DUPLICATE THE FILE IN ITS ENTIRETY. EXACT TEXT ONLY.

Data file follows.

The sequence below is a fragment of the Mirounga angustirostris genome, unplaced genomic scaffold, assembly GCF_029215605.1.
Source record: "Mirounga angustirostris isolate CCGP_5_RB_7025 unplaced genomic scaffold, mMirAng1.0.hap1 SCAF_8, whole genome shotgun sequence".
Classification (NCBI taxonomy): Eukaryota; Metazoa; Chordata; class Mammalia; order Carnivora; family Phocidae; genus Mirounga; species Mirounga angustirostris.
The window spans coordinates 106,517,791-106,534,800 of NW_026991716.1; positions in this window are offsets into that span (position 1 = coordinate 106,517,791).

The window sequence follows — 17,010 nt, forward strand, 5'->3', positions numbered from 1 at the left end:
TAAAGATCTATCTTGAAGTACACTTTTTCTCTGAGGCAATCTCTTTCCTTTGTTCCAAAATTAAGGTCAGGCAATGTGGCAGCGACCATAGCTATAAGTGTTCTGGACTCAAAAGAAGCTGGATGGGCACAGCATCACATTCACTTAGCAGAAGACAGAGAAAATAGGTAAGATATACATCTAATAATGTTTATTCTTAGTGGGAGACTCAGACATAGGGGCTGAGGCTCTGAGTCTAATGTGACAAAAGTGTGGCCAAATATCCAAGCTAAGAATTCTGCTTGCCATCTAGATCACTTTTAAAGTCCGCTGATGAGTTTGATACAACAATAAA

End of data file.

The sequence below is a fragment of the Mirounga angustirostris genome, unplaced genomic scaffold, assembly GCF_029215605.1.
Source record: "Mirounga angustirostris isolate CCGP_5_RB_7025 unplaced genomic scaffold, mMirAng1.0.hap1 SCAF_8, whole genome shotgun sequence".
Classification (NCBI taxonomy): Eukaryota; Metazoa; Chordata; class Mammalia; order Carnivora; family Phocidae; genus Mirounga; species Mirounga angustirostris.
The window spans coordinates 106,517,791-106,534,800 of NW_026991716.1; positions in this window are offsets into that span (position 1 = coordinate 106,517,791).

The window sequence follows — 17,010 nt, forward strand, 5'->3', positions numbered from 1 at the left end:
TAAAGATCTATCTTGAAGTACACTTTTTCTCTGAGGCAATCTCTTTCCTTTGTTCCAAAATTAAGGTCAGGCAATGTGGCAGCGACCATAGCTATAAGTGTTCTGGACTCAAAAGAAGCTGGATGGGCACAGCATCACATTCACTTAGCAGAAGACAGAGAAAATAGGTAAGATATACATCTAATAATGTTTATTCTTAGTGGGAGACTCAGACATAGGGGCTGAGGCTCTGAGTCTAATGTGACAAAAGTGTGGCCAAATATCCAAGCTAAGAATTCTGCTTGCCATCTAGATCACTTTTAAAGTCCGCTGATGAGTTTGATACAACAATAAA